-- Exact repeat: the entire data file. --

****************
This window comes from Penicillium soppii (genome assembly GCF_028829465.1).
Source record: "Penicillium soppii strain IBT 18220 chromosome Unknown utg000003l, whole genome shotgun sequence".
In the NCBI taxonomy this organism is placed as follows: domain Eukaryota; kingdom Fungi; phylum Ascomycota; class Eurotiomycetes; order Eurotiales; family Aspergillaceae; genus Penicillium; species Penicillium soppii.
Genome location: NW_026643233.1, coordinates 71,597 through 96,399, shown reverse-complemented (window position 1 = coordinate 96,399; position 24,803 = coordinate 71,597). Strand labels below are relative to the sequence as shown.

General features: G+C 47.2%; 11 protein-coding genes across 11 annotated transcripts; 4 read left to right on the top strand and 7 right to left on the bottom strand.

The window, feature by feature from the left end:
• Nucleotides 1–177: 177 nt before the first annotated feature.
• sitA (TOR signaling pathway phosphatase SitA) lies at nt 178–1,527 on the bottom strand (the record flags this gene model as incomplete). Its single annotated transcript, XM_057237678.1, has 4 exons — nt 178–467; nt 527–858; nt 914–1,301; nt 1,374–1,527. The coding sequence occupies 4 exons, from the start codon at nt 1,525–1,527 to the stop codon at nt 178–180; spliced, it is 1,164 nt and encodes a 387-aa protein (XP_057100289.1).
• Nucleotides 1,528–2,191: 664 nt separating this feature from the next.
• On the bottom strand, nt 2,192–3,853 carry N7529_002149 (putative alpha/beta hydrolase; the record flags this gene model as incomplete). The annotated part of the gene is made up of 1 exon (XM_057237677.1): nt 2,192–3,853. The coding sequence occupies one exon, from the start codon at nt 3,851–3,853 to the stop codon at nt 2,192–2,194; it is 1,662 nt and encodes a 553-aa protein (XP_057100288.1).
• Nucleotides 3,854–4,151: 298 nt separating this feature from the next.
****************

This window comes from Penicillium soppii (genome assembly GCF_028829465.1).
Source record: "Penicillium soppii strain IBT 18220 chromosome Unknown utg000003l, whole genome shotgun sequence".
In the NCBI taxonomy this organism is placed as follows: domain Eukaryota; kingdom Fungi; phylum Ascomycota; class Eurotiomycetes; order Eurotiales; family Aspergillaceae; genus Penicillium; species Penicillium soppii.
Genome location: NW_026643233.1, coordinates 71,597 through 96,399, shown reverse-complemented (window position 1 = coordinate 96,399; position 24,803 = coordinate 71,597). Strand labels below are relative to the sequence as shown.

General features: G+C 47.2%; 11 protein-coding genes across 11 annotated transcripts; 4 read left to right on the top strand and 7 right to left on the bottom strand.

The window, feature by feature from the left end:
• Nucleotides 1–177: 177 nt before the first annotated feature.
• sitA (TOR signaling pathway phosphatase SitA) lies at nt 178–1,527 on the bottom strand (the record flags this gene model as incomplete). Its single annotated transcript, XM_057237678.1, has 4 exons — nt 178–467; nt 527–858; nt 914–1,301; nt 1,374–1,527. The coding sequence occupies 4 exons, from the start codon at nt 1,525–1,527 to the stop codon at nt 178–180; spliced, it is 1,164 nt and encodes a 387-aa protein (XP_057100289.1).
• Nucleotides 1,528–2,191: 664 nt separating this feature from the next.
• On the bottom strand, nt 2,192–3,853 carry N7529_002149 (putative alpha/beta hydrolase; the record flags this gene model as incomplete). The annotated part of the gene is made up of 1 exon (XM_057237677.1): nt 2,192–3,853. The coding sequence occupies one exon, from the start codon at nt 3,851–3,853 to the stop codon at nt 2,192–2,194; it is 1,662 nt and encodes a 553-aa protein (XP_057100288.1).
• Nucleotides 3,854–4,151: 298 nt separating this feature from the next.